Subsidiaries of the firm include:

Bayerischen Brown, Boveri GmbH, München (electric motors)
Rheinische Draht und Kabelwerke AG, Köln-Riehl (electrical cables)
Römmler AG, Spremberg (steel stampings and pressings)
Saar Brown Boveri AG, Saarbrücken (electric motors)


Tuesday, August 5th 2014, 6:44pm

Österreichischen Brown, Boveri Werke AG

The origins of this firm date to 1862 when the Hungarian-born Béla Egger established a workshop of telegraph equipment in Vienna; over the next thirty years this firm grew to encompass three factories – one in Vienna, one in Linz and a third in Budapest. In 1896 the three factories were incorporated in to the Vereinigte Elektrizitäts AG vorm. B. Egger und Compagnie, under the direction of the Niederösterreichische Escompte-Gesellschaft, which became the largest shareholder in the combined firm. In 1907 the Hungarian works was separated as the Vereinigte Glühlampen und Elektrizitäts AG.

The Swiss Brown, Boveri concern had sought to establish a branch in Austria but was persuaded to form a joint venture with the Vereinigte Elektrizitäts AG, which became known as the Österreichische Brown, Boveri Werke. While the Vereinigte Elektrizitäts AG and the Niederösterreichische Escompte-Gesellschaft controlled most of the shares of the new venture, the management of the firm was in the hands of the Swiss partners.

In the years before the outbreak of the Great War the firm quickly became one of the leaders of the Austro-Hungarian electro-technical industry, opening offices in Bucharest, Prague and Trieste. The outbreak of hostilities in 1914 saw many changes in the structure of the partnership. The Swiss parent acquired the shares of both its partners and the Österreichischen Brown, Boveri Werke became a wholly-owned Swiss entity, and in 1916 it acquired from the heirs of Egger a majority shareholding in the Vereinigte Elektrizitäts AG.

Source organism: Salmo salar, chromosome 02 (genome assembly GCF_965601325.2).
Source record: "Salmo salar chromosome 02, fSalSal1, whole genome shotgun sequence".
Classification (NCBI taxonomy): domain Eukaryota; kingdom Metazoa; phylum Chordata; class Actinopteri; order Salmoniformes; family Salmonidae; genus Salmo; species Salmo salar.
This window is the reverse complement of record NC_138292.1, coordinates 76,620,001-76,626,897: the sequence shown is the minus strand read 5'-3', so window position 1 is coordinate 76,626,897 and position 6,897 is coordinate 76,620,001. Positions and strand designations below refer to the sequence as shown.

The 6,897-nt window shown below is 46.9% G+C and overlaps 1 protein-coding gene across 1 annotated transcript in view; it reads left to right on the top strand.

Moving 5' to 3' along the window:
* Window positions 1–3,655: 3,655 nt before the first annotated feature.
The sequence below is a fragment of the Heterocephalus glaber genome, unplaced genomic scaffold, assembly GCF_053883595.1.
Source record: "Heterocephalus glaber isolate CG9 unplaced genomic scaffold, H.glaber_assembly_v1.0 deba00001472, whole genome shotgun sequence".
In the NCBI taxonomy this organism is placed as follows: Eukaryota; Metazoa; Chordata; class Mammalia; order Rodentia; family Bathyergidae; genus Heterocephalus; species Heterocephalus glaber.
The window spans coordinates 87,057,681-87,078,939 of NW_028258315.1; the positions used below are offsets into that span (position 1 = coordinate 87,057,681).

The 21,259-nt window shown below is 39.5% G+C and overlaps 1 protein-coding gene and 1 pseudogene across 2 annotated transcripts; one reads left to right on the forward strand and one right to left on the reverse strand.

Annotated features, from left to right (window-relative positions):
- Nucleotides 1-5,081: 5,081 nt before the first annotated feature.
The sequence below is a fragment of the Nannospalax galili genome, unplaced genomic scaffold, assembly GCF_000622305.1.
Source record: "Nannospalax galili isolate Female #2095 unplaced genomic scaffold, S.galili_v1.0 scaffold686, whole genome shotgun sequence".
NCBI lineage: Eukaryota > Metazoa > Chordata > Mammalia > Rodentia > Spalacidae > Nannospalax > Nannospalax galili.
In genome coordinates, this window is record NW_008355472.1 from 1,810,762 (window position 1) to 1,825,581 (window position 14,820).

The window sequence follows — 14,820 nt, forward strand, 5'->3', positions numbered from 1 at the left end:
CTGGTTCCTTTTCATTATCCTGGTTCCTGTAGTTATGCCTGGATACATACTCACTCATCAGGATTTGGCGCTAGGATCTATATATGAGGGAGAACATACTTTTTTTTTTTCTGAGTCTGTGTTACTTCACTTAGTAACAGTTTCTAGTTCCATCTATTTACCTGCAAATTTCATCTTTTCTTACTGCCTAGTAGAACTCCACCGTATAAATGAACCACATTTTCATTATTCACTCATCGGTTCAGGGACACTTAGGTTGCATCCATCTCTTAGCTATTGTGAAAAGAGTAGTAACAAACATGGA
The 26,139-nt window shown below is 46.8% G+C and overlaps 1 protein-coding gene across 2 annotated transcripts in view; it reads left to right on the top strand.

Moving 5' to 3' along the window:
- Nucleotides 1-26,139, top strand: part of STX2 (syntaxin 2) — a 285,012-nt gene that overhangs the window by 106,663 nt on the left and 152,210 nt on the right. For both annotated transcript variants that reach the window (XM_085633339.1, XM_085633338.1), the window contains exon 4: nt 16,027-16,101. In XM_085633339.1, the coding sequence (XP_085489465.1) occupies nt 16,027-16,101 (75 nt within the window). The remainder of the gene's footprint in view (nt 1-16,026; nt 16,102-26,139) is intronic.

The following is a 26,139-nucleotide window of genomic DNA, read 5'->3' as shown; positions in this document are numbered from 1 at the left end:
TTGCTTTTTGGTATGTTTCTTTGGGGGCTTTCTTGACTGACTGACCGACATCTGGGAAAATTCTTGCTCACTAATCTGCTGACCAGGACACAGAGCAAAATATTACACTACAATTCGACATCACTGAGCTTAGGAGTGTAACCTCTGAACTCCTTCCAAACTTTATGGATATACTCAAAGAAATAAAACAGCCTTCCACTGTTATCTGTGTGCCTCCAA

As neutral property, the Austrian Brown, Boveri branch was better equipped to weather the breakup of the Hapsburg monarchy, and was able to recover quickly in the 1920s, opening sales offices in Yugoslavia, Romania, Poland and Czechoslovakia. The firm concentrated on supplying electrical motors, dynamos and transformers to both the Austrian home market and to the expanding export market of southeastern Europe. When the Austrian provinces were joined with Germany the firm had more than seven hundred workers employed at its factories in Linz, Graz and Vienna; despite now having equal access to the greater German market the Swiss parent decided to keep its Mannheim and Vienna affiliates separate corporate entities.


Tuesday, August 5th 2014, 6:58pm

Accumulatorenwerk Hoppecke AG

This firm, based in Brilon near Duisburg, was founded in 1927 by the Köln entrepreneur Carl Zoellner to acquire a lead-acid battery works established by the Dynamit-Nobel concern. He was assisted in this effort by Otto Dörffer, former marketing director of the battery works. The firm, then employing only eighty-four workers, began operations in February 1928, producing commercial quantities of batteries for wireless and automotive applications. The firm expanded rapidly, more than doubling its work force in the first two years of its operations. Among the firm s customers are Daimler-Benz, Ford, Klöckner-Humboldt-Deutz, AEG, Siemens, Deutsche Reichsbahn, Reichspost, and municipal power plants; its principal products include emergency and starter batteries for automobiles, batteries for wireless receivers and transmitters, lighting and stationary batteries. The firm has developed a significant export market for its products, and has established a manufacturing subsidiary in Budapest, Hungary, to better serve the market in southeastern Europe.


Wednesday, August 6th 2014, 2:01am

Elektromaschinenbau Sachsenwerk AG